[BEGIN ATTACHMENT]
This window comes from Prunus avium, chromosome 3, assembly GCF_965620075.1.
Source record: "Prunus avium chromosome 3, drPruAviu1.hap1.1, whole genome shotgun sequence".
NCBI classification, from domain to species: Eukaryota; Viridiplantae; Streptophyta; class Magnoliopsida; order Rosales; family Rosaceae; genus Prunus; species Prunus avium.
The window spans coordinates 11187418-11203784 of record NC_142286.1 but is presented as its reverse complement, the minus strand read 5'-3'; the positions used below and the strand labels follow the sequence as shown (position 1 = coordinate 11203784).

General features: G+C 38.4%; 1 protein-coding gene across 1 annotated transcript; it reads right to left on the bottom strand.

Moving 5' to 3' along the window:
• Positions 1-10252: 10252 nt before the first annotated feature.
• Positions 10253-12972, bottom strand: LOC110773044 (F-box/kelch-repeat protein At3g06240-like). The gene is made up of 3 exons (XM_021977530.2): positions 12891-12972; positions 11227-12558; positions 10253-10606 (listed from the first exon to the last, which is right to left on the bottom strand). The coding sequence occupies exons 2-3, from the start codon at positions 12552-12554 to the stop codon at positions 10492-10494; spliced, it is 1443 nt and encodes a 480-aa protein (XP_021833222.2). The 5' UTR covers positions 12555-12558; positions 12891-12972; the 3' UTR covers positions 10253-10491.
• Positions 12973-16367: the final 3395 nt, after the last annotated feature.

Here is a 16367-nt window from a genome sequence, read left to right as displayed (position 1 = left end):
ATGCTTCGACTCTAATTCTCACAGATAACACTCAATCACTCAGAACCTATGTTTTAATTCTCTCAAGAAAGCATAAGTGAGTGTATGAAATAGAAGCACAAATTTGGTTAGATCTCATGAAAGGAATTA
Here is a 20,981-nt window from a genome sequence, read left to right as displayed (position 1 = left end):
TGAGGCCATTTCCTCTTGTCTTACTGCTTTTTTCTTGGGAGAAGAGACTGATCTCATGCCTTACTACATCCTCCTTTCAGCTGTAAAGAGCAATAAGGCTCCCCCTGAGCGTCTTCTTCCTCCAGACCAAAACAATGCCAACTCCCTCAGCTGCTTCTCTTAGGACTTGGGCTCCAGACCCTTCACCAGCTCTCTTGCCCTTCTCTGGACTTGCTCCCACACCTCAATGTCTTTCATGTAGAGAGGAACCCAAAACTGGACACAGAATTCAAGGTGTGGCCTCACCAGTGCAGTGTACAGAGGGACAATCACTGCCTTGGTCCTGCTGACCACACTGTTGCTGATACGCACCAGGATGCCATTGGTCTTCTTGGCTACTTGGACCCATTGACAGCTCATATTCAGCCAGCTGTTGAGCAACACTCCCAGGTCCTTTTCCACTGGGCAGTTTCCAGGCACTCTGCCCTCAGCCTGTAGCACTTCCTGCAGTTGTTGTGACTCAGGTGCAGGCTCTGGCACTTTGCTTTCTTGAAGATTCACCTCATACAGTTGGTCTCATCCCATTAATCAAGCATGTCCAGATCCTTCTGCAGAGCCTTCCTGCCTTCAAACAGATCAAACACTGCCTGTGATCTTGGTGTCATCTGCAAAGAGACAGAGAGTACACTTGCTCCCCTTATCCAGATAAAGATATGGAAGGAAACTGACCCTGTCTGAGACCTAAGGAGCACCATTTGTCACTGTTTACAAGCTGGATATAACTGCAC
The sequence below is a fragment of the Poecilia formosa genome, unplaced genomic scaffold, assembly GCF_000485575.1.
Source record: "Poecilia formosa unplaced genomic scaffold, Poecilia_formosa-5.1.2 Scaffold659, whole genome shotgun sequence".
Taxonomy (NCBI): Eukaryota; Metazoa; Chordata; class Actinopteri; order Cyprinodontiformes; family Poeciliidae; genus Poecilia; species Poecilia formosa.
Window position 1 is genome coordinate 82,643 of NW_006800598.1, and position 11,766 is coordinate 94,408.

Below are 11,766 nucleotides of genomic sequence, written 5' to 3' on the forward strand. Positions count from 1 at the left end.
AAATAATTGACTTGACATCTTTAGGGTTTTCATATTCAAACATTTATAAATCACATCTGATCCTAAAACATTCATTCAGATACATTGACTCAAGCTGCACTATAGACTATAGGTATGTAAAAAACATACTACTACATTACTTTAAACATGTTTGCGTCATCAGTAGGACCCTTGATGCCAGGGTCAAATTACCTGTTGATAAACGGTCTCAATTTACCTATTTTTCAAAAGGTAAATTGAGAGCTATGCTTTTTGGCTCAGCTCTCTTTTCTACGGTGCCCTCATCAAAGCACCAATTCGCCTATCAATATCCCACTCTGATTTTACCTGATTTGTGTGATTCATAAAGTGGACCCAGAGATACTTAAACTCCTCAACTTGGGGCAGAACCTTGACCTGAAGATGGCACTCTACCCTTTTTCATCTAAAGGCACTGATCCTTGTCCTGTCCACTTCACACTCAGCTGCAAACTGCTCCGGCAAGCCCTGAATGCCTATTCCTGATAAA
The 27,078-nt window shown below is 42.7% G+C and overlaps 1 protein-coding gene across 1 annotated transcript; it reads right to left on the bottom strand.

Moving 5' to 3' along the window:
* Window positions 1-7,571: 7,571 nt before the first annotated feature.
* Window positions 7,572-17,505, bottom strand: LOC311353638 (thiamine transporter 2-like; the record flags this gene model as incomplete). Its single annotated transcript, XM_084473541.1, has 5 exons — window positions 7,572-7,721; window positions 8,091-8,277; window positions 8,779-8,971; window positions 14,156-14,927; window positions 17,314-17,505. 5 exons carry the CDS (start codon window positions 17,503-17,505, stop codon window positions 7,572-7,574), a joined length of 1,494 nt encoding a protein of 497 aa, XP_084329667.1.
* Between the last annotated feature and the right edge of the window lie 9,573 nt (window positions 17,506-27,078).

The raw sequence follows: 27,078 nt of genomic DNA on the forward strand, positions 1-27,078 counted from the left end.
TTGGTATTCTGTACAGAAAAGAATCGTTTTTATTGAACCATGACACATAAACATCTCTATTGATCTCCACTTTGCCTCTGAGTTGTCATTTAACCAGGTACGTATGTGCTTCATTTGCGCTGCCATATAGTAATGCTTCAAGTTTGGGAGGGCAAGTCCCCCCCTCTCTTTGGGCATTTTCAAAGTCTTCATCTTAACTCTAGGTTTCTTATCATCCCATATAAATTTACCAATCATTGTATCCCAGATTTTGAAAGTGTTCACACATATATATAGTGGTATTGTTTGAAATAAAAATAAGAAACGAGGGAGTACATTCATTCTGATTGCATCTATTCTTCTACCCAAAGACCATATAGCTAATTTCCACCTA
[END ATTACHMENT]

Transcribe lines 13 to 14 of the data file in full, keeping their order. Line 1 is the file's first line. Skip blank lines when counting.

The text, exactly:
TGAGGCCATTTCCTCTTGTCTTACTGCTTTTTTCTTGGGAGAAGAGACTGATCTCATGCCTTACTACATCCTCCTTTCAGCTGTAAAGAGCAATAAGGCTCCCCCTGAGCGTCTTCTTCCTCCAGACCAAAACAATGCCAACTCCCTCAGCTGCTTCTCTTAGGACTTGGGCTCCAGACCCTTCACCAGCTCTCTTGCCCTTCTCTGGACTTGCTCCCACACCTCAATGTCTTTCATGTAGAGAGGAACCCAAAACTGGACACAGAATTCAAGGTGTGGCCTCACCAGTGCAGTGTACAGAGGGACAATCACTGCCTTGGTCCTGCTGACCACACTGTTGCTGATACGCACCAGGATGCCATTGGTCTTCTTGGCTACTTGGACCCATTGACAGCTCATATTCAGCCAGCTGTTGAGCAACACTCCCAGGTCCTTTTCCACTGGGCAGTTTCCAGGCACTCTGCCCTCAGCCTGTAGCACTTCCTGCAGTTGTTGTGACTCAGGTGCAGGCTCTGGCACTTTGCTTTCTTGAAGATTCACCTCATACAGTTGGTCTCATCCCATTAATCAAGCATGTCCAGATCCTTCTGCAGAGCCTTCCTGCCTTCAAACAGATCAAACACTGCCTGTGATCTTGGTGTCATCTGCAAAGAGACAGAGAGTACACTTGCTCCCCTTATCCAGATAAAGATATGGAAGGAAACTGACCCTGTCTGAGACCTAAGGAGCACCATTTGTCACTGTTTACAAGCTGGATATAACTGCAC
The sequence below is a fragment of the Poecilia formosa genome, unplaced genomic scaffold, assembly GCF_000485575.1.